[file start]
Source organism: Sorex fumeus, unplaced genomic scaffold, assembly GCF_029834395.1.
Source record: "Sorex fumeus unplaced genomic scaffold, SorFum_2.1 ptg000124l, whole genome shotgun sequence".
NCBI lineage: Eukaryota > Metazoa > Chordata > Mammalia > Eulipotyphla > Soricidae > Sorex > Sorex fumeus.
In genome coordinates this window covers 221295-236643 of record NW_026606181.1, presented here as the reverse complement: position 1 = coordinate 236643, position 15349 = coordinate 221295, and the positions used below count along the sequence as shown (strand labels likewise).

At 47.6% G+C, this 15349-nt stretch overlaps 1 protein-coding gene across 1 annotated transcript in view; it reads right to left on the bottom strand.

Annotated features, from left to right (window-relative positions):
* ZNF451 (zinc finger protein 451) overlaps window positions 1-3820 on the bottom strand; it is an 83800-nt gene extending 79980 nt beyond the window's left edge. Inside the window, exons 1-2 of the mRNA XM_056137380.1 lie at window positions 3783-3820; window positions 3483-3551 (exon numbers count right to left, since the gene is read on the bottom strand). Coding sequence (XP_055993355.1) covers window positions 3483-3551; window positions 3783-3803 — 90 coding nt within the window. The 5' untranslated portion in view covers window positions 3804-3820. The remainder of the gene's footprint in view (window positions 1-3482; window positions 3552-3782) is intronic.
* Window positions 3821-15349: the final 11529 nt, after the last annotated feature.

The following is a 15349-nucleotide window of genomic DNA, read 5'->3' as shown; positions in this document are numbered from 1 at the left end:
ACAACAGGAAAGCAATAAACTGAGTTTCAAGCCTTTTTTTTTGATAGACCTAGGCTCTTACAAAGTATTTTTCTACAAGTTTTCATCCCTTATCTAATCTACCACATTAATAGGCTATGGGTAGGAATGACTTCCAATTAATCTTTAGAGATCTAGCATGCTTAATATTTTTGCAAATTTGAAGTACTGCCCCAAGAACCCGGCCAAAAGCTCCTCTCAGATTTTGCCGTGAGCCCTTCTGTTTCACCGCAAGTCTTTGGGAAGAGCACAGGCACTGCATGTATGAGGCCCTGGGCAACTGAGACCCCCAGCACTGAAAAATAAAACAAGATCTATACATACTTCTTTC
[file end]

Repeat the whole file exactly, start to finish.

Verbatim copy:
Source organism: Sorex fumeus, unplaced genomic scaffold, assembly GCF_029834395.1.
Source record: "Sorex fumeus unplaced genomic scaffold, SorFum_2.1 ptg000124l, whole genome shotgun sequence".
NCBI lineage: Eukaryota > Metazoa > Chordata > Mammalia > Eulipotyphla > Soricidae > Sorex > Sorex fumeus.
In genome coordinates this window covers 221295-236643 of record NW_026606181.1, presented here as the reverse complement: position 1 = coordinate 236643, position 15349 = coordinate 221295, and the positions used below count along the sequence as shown (strand labels likewise).

At 47.6% G+C, this 15349-nt stretch overlaps 1 protein-coding gene across 1 annotated transcript in view; it reads right to left on the bottom strand.

Annotated features, from left to right (window-relative positions):
* ZNF451 (zinc finger protein 451) overlaps window positions 1-3820 on the bottom strand; it is an 83800-nt gene extending 79980 nt beyond the window's left edge. Inside the window, exons 1-2 of the mRNA XM_056137380.1 lie at window positions 3783-3820; window positions 3483-3551 (exon numbers count right to left, since the gene is read on the bottom strand). Coding sequence (XP_055993355.1) covers window positions 3483-3551; window positions 3783-3803 — 90 coding nt within the window. The 5' untranslated portion in view covers window positions 3804-3820. The remainder of the gene's footprint in view (window positions 1-3482; window positions 3552-3782) is intronic.
* Window positions 3821-15349: the final 11529 nt, after the last annotated feature.

The following is a 15349-nucleotide window of genomic DNA, read 5'->3' as shown; positions in this document are numbered from 1 at the left end:
ACAACAGGAAAGCAATAAACTGAGTTTCAAGCCTTTTTTTTTGATAGACCTAGGCTCTTACAAAGTATTTTTCTACAAGTTTTCATCCCTTATCTAATCTACCACATTAATAGGCTATGGGTAGGAATGACTTCCAATTAATCTTTAGAGATCTAGCATGCTTAATATTTTTGCAAATTTGAAGTACTGCCCCAAGAACCCGGCCAAAAGCTCCTCTCAGATTTTGCCGTGAGCCCTTCTGTTTCACCGCAAGTCTTTGGGAAGAGCACAGGCACTGCATGTATGAGGCCCTGGGCAACTGAGACCCCCAGCACTGAAAAATAAAACAAGATCTATACATACTTCTTTC